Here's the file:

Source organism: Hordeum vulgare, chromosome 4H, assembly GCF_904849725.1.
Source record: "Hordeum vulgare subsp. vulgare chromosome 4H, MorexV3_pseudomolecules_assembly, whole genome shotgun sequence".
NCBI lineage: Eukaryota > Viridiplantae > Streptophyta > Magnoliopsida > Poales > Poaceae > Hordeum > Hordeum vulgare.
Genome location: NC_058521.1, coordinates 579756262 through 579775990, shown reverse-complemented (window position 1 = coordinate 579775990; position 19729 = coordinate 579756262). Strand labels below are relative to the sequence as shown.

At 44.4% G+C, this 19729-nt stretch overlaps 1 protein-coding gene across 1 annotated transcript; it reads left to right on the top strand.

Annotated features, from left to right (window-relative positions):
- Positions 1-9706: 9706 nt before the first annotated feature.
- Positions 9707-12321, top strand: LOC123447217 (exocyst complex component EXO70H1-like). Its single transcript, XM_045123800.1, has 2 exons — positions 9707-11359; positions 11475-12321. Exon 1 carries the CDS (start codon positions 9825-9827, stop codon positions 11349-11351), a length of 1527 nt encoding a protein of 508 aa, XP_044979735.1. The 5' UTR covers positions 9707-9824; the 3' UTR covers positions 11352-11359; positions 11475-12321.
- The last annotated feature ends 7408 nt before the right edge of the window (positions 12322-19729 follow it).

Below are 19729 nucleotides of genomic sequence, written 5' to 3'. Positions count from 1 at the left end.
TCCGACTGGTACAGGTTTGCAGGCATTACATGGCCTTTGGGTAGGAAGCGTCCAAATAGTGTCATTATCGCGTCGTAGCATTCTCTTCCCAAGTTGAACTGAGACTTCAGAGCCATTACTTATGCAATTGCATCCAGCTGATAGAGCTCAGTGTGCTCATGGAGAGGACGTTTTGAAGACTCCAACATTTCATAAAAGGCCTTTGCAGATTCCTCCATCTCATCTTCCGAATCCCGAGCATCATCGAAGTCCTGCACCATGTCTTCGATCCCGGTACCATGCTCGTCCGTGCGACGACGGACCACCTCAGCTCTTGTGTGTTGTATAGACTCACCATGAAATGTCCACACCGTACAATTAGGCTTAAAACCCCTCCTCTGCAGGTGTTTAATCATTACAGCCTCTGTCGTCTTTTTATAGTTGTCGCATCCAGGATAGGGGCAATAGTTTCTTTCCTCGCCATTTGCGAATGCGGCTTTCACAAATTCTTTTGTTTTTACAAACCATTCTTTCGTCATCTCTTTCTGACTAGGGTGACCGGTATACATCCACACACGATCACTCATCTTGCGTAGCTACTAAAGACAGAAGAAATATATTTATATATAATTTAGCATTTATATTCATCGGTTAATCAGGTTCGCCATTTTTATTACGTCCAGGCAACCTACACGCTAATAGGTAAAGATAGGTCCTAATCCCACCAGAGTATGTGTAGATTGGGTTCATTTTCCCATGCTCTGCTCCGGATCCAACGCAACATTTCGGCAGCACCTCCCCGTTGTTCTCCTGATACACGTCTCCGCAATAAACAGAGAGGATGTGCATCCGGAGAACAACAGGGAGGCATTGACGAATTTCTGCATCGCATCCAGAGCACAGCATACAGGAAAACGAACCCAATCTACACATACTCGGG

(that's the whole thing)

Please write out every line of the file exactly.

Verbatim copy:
Source organism: Hordeum vulgare, chromosome 4H, assembly GCF_904849725.1.
Source record: "Hordeum vulgare subsp. vulgare chromosome 4H, MorexV3_pseudomolecules_assembly, whole genome shotgun sequence".
NCBI lineage: Eukaryota > Viridiplantae > Streptophyta > Magnoliopsida > Poales > Poaceae > Hordeum > Hordeum vulgare.
Genome location: NC_058521.1, coordinates 579756262 through 579775990, shown reverse-complemented (window position 1 = coordinate 579775990; position 19729 = coordinate 579756262). Strand labels below are relative to the sequence as shown.

At 44.4% G+C, this 19729-nt stretch overlaps 1 protein-coding gene across 1 annotated transcript; it reads left to right on the top strand.

Annotated features, from left to right (window-relative positions):
- Positions 1-9706: 9706 nt before the first annotated feature.
- Positions 9707-12321, top strand: LOC123447217 (exocyst complex component EXO70H1-like). Its single transcript, XM_045123800.1, has 2 exons — positions 9707-11359; positions 11475-12321. Exon 1 carries the CDS (start codon positions 9825-9827, stop codon positions 11349-11351), a length of 1527 nt encoding a protein of 508 aa, XP_044979735.1. The 5' UTR covers positions 9707-9824; the 3' UTR covers positions 11352-11359; positions 11475-12321.
- The last annotated feature ends 7408 nt before the right edge of the window (positions 12322-19729 follow it).

Below are 19729 nucleotides of genomic sequence, written 5' to 3'. Positions count from 1 at the left end.
TCCGACTGGTACAGGTTTGCAGGCATTACATGGCCTTTGGGTAGGAAGCGTCCAAATAGTGTCATTATCGCGTCGTAGCATTCTCTTCCCAAGTTGAACTGAGACTTCAGAGCCATTACTTATGCAATTGCATCCAGCTGATAGAGCTCAGTGTGCTCATGGAGAGGACGTTTTGAAGACTCCAACATTTCATAAAAGGCCTTTGCAGATTCCTCCATCTCATCTTCCGAATCCCGAGCATCATCGAAGTCCTGCACCATGTCTTCGATCCCGGTACCATGCTCGTCCGTGCGACGACGGACCACCTCAGCTCTTGTGTGTTGTATAGACTCACCATGAAATGTCCACACCGTACAATTAGGCTTAAAACCCCTCCTCTGCAGGTGTTTAATCATTACAGCCTCTGTCGTCTTTTTATAGTTGTCGCATCCAGGATAGGGGCAATAGTTTCTTTCCTCGCCATTTGCGAATGCGGCTTTCACAAATTCTTTTGTTTTTACAAACCATTCTTTCGTCATCTCTTTCTGACTAGGGTGACCGGTATACATCCACACACGATCACTCATCTTGCGTAGCTACTAAAGACAGAAGAAATATATTTATATATAATTTAGCATTTATATTCATCGGTTAATCAGGTTCGCCATTTTTATTACGTCCAGGCAACCTACACGCTAATAGGTAAAGATAGGTCCTAATCCCACCAGAGTATGTGTAGATTGGGTTCATTTTCCCATGCTCTGCTCCGGATCCAACGCAACATTTCGGCAGCACCTCCCCGTTGTTCTCCTGATACACGTCTCCGCAATAAACAGAGAGGATGTGCATCCGGAGAACAACAGGGAGGCATTGACGAATTTCTGCATCGCATCCAGAGCACAGCATACAGGAAAACGAACCCAATCTACACATACTCGGG